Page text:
Mapping Lahar Threats in the Aftermath of Volcán de Fuego

Preliminary mapping lahar threats in Guatemala—vital for communities affected by the eruption.
Preliminary mapping lahar threats in Guatemala—vital for communities affected by the eruption.
Michigan Tech Geophysicist, Volcanologist Rudiger Escobar Wolf
Volcanologist Rudiger Escobar Wolf

In the aftermath of the eruption of Volcán de Fuego in Guatemala, the risk now is for lahars triggered by extreme rain events. Guatemala’s rainy season started in May and typically runs through the month of October. Lahar hazards are the result of fresh (loose) eruptive deposits on steep slopes that experience heavy rainfall, creating mud and debris flows that can scour landscapes and inundate lower lying areas. The hazards are exacerbated by the steepness of the slopes, recent loss of vegetation, and the rainy season.

Rudiger Escobar Wolf, a volcanologist at Michigan Technological University and native of Guatemala, shares a set of preliminary crisis hazard maps of the threat of lahars at Fuego volcano in Guatemala, created with INSIVUMEH, Guatemala’s Instituto Nacional de Sismologia, Vulcanologia, Meterologia e Hidrologia, as well as USGS/VDAP, and others.

Volcanological information: Preliminary map of threat by lahars with scenarios of moderate and intense rainfall.

VOLCANO DE FUEGO: @insivumehgt unveils a preliminary map of threat by lahars with scenarios of moderate and intense rains.

Lahars often initiate at upper most elevations and flow down through stream channels and gullies. Scientists forecast lahar hazards using computer models of the slopes in conjunction with estimates of the lahar volume at the outset, which is very challenging to estimate. For instance, in October 2005, Santa Ana erupted in El Salvador and lahars from this fresh ash were triggered overnight due to Hurricane Stan. And in November 2009, Hurricane Ida triggered devastating lahars from San Vicente volcano. Those deposits were from a large eruption of a nearby Ilopango Volcano that occurred more than 1500 years prior and had been sitting precariously on the slopes of San Vicente until 36″ of rain fell in 18 hours.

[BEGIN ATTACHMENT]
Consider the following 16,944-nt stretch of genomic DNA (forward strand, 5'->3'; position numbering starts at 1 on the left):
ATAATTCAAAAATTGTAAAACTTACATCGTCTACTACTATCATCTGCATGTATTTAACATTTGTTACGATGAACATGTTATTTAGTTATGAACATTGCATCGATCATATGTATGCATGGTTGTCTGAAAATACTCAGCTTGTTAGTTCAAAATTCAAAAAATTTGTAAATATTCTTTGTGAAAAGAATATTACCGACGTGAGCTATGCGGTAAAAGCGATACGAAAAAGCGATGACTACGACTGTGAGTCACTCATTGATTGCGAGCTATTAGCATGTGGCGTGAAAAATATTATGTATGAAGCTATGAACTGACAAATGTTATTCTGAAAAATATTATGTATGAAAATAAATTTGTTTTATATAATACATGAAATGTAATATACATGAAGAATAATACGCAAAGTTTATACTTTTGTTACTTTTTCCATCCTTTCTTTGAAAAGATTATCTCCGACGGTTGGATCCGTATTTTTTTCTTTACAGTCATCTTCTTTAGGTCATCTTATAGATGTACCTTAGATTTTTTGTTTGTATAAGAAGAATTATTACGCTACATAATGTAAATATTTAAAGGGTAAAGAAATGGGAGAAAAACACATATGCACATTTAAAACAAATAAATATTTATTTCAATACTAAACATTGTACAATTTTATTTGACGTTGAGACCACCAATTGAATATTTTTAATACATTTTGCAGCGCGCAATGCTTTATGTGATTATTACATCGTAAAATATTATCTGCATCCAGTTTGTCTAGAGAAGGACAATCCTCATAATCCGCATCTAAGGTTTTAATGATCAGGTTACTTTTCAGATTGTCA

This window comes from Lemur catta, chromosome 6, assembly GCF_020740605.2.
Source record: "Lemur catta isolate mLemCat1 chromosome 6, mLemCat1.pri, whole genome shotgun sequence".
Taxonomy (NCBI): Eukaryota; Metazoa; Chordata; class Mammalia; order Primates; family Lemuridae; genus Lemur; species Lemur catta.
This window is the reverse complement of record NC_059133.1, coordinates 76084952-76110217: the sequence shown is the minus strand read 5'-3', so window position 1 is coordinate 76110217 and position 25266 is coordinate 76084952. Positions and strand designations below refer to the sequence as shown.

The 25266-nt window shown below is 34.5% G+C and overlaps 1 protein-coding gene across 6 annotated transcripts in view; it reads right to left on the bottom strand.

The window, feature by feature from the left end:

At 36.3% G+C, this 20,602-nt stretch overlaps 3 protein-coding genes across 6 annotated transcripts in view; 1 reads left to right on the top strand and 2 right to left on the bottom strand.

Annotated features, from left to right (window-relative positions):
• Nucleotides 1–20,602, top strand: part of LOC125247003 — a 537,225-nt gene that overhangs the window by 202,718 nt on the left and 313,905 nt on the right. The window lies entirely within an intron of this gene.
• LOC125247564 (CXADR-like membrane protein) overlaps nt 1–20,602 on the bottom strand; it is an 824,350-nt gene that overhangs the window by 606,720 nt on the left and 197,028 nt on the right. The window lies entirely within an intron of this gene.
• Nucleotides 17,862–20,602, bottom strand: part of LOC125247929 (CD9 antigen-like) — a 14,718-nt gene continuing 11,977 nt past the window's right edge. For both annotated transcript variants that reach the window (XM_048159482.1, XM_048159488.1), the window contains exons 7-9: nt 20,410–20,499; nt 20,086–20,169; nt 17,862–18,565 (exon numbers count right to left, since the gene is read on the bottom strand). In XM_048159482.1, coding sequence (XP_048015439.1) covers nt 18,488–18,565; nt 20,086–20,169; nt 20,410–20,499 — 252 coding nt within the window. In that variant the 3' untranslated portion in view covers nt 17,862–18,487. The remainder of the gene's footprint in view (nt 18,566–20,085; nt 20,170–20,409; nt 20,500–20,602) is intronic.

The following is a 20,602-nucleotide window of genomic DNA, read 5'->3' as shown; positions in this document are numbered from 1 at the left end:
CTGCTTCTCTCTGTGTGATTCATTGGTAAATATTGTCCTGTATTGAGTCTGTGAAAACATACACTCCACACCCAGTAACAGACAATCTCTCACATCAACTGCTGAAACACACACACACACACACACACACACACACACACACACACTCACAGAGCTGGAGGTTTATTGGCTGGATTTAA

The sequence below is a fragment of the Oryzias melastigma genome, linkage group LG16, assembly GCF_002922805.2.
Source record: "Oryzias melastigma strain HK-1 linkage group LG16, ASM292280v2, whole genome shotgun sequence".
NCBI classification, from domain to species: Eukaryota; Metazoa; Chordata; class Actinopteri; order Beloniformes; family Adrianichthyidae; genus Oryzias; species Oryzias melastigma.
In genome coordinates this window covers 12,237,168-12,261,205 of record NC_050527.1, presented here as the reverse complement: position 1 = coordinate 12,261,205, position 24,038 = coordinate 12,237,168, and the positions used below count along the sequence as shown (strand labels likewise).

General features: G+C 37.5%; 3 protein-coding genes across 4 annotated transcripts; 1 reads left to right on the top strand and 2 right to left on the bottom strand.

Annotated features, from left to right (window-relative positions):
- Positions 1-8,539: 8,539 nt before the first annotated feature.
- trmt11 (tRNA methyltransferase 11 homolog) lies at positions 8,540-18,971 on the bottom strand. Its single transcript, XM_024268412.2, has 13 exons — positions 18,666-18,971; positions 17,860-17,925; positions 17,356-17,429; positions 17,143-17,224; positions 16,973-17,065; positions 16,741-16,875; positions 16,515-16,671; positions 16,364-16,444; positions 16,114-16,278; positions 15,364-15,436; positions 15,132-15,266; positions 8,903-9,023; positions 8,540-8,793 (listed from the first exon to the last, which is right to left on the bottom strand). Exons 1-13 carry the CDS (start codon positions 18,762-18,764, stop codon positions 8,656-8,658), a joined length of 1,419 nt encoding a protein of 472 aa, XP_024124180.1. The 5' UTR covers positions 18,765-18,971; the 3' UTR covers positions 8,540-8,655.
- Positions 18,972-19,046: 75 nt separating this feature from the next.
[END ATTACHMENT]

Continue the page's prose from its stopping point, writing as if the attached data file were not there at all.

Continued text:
Escobar Wolf has worked on the most active three volcanoes in Guatemala (Fuego, Pacaya, and Santaguito) since he was a little boy. Michigan Tech Volcanology Professor (Emeritus) Bill Rose and others worked with him as a young adult and recruited him to Michigan Tech for graduate studies. Escobar Wolf is in frequent communication with CONRED (sort of like FEMA) and INSIVUMEH (sort of like USGS) about the eruptive symptoms of Guatemala’s active volcanoes.

As a PhD student in 2010 Rudiger Escobar Wolf outlined volcanic risks and the benefits of an early warning system to (now former) Guatemalan Vice President Dr. Rafael Espada, and Alejandro Maldonado, executive secretary of CONRED.
As a PhD student in 2010 Rudiger Escobar Wolf outlined volcanic risks and the benefits of an early warning system to (now former) Guatemalan Vice President Dr. Rafael Espada, and Alejandro Maldonado, executive secretary of CONRED.

The eruptive activity of Fuego Volcano is so frequent, in fact, it is the classic “cry wolf” scenario.

“Most volcanoes are either ‘on’ or ‘off’, but Fuego has been simmering since 1999,” says Kyle Brill, a doctoral candidate in geophysics at Michigan Tech. Brill also monitors seismic activity at Fuego Volcano. “Less than one percent of the volcanoes around the world have had eruptions lasting longer than a decade, and Guatemala has three volcanoes that always seem active to some level,” he says. “Questions naturally arose in hindsight in the days following the eruption as to why people around Fuego didn’t receive/heed evacuation warnings earlier, and the answer to that, sadly, was that Fuego is so active normally that it is very difficult to forecast when changes in activity could become deadly.”

Brill is a returned Peace Corps volunteer. He served in Guatemala under the Environmental Conservation and Income Generation Program as a Master’s International student in the Mitigation of Natural Geologic Hazards program at Michigan Tech.

Kyle Brill on Pacaya Volcano
Kyle Brill on Pacaya Volcano, Guatemala

Despite the frequent eruptive behaviors, aspects of this eruption were much different than recent events at Fuego. In particular, some of the pyroclastic flows overbanked the drainages.

NPR’s Here & Now on WBUR-FM features an interview with Rudiger Escobar Wolf, Ph.D. ’13, MS ’07, talking about the Volcán de Fuego eruption. Listen at “Rescue Operations Underway In Guatemala After Deadly Volcano Eruption

Find out more about lahars from the USGS Volcano Hazards Program

Check out drone footage taken one week after the eruption of Volcán de Fuego, by Jozef Stano


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